Friday, December 3, 2010

Book Review: Under the Eagle by Simon Scarrow

I love almost anything historical, but particularly when it has to do with Rome or Greece. I don't know why, but I've always been that way. So, upon finding a ten book series about the Roman Legions, you can imagine how excited I was. I mean, I always hope that when I find a series like this that it will be fantastic and I will have a new author to follow. Bernard Cornwell was one of those for me. I got into his Lords of the North series about the Vikings and from there I've gone to his Civil War series, The Starbuck Chronicles, and to his much more famous, Sharpe books about the Napoleonic wars. But here was a series about Roman Legions. I thought that I'd died and gone to heaven.
I wish I had.
The book started well enough, with a legion running for their lives from a group of savage Celts. The rearguard is dragging a very heavy wagon that is carrying something very valuable through the muddy swamp paths when the Celts break through. The centurion orders the wagon to be sunk into the bog, and marks the location. He then runs for the ships where his Legate, the commander of the legion, is holding the boat for him and his men. The Celts catch them, however, and only the centurion makes it back. He hands the wax tablet marking the location to his commander, and the commander vows to come back and get it, and to subdue the Britons in turn. The commander's name? Gaius Julius Caesar.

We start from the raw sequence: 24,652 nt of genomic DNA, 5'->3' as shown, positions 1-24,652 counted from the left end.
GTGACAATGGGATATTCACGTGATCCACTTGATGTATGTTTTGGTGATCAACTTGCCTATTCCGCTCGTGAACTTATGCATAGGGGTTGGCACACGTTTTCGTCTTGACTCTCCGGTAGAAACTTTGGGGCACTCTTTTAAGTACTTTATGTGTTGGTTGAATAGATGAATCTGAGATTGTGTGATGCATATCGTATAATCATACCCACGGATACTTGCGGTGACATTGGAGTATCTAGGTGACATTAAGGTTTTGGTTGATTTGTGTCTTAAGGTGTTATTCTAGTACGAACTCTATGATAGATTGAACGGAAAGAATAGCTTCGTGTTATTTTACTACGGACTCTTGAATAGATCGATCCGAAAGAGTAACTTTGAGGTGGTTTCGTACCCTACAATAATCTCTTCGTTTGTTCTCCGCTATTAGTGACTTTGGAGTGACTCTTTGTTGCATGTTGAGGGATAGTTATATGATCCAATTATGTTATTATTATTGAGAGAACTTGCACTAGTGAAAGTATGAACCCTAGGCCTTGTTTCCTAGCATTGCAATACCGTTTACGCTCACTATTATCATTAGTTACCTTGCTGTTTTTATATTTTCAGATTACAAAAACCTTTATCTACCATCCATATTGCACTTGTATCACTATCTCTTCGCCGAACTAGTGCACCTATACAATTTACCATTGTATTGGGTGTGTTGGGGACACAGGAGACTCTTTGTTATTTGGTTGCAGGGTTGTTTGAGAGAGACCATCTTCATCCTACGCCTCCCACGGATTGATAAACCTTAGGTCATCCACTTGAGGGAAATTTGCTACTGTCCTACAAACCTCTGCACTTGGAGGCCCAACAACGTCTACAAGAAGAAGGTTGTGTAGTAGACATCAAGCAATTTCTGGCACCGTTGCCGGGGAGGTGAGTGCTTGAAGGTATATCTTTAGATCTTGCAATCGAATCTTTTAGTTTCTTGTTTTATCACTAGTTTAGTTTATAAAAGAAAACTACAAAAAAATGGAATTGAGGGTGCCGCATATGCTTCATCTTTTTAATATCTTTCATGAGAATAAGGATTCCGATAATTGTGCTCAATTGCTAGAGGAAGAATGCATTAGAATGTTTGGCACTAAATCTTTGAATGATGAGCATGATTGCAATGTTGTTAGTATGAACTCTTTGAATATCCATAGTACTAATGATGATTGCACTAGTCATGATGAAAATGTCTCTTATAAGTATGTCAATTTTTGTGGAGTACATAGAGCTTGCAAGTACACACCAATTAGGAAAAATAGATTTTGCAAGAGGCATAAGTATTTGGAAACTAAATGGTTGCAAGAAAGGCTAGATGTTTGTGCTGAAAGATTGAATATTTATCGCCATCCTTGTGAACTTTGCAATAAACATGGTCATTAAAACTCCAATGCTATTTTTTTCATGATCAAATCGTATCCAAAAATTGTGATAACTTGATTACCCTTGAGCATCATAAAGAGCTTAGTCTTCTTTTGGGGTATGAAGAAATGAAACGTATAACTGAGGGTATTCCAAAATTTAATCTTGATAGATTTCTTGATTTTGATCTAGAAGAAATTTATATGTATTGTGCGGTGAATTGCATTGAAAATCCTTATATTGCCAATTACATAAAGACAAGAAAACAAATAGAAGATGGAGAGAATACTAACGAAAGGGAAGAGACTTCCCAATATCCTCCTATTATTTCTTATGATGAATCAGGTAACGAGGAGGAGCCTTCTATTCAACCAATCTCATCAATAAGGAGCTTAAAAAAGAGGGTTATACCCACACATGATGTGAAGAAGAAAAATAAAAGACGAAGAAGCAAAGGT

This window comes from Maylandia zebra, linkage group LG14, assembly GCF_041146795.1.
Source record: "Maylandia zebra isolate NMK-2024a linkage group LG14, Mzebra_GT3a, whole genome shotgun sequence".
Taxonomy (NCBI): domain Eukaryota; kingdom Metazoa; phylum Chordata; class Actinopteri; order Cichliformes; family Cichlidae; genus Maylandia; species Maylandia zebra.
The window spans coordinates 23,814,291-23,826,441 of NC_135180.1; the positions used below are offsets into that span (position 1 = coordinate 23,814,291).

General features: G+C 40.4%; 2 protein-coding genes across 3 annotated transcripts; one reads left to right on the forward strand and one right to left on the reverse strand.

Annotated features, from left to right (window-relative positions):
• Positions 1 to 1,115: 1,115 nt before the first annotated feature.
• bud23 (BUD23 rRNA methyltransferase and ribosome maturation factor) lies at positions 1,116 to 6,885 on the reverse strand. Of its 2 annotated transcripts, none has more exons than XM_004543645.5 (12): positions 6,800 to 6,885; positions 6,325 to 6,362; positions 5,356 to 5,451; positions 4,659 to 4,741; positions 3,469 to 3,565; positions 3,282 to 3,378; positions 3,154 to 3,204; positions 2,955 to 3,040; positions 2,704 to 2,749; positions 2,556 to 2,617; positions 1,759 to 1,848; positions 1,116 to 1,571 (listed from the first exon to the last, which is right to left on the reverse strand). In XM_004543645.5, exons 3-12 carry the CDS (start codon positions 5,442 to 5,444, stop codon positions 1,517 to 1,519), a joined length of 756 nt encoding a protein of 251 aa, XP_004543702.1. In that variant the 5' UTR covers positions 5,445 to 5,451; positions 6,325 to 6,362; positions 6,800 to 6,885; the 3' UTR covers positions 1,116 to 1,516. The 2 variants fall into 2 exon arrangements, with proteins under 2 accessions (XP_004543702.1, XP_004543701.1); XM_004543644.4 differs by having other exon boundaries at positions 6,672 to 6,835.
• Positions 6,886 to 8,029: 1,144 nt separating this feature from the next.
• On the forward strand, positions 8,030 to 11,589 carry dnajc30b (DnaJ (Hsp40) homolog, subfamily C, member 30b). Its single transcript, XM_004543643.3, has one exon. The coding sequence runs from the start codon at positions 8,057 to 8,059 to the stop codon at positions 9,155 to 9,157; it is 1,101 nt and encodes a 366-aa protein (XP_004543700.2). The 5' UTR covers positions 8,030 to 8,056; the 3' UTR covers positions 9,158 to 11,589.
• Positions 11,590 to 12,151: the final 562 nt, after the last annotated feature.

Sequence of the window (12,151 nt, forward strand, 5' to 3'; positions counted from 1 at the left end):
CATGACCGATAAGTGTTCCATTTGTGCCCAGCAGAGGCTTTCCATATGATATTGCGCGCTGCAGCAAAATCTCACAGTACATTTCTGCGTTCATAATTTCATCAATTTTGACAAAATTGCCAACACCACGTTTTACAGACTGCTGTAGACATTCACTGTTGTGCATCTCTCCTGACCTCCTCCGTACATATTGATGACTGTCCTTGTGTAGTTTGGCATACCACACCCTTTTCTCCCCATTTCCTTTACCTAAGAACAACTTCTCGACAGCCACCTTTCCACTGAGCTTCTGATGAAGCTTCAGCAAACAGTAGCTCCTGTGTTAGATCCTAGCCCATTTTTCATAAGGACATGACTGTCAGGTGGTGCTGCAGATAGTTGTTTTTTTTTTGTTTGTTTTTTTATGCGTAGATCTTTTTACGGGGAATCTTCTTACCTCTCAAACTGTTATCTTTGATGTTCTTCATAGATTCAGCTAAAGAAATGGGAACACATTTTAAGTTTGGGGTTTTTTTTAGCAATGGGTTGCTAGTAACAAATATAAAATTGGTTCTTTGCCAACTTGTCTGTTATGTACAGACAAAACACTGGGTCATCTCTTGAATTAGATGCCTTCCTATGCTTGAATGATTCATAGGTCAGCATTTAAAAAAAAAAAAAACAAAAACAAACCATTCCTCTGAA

Sounds pretty good, right? At least that's what I thought. But as I read on I grew more and more disillusioned. The book cuts to two characters, Cato and Macro, and the Second Legion. Seriously, every character in this book from here on out is a trope and has been done to death. Macro is a hard-nosed centurion, capable of almost anything, except reading or writing. Cato is a palace slave given his freedom on condition he sign it away to a lifetime of service in the legions. He trains under the  traditional drill sergeant character, aptly named Bestia. He of course, decides to single out the soft palace slave for humiliation. Inevitably, Cato rises to every challenge and becomes a hero.
Perhaps the worst thing this book had to offer is the way it just jumps like a CD that skips. One moment, their in a forest village, about to be consumed by a horde of German warriors, that is if the fire that has caught the entire village on fire doesn't get them first. Then, poof! The next paragraph starts with something like: And they all got out because the Legion won the battle and now it's six weeks later and we're all healed up and ready for something else, oh, and by the way, the main character did something heroic, and now we get to see him get the award for it.... Ok, maybe it wasn't quite that bad, but you get the idea. It does this several times and annoyed me to no end.
I will say this. Parts of this book were interesting. I will probably give him another shot, given that this was his first book. But unless he really manages to pick it up in the next book(and I hope so, sheesh, it's a ten book series. They can't all be like this, right?) I'll have to stick to Bernard Cornwell, who, while not having written anything Roman, at least has never let me down, either.

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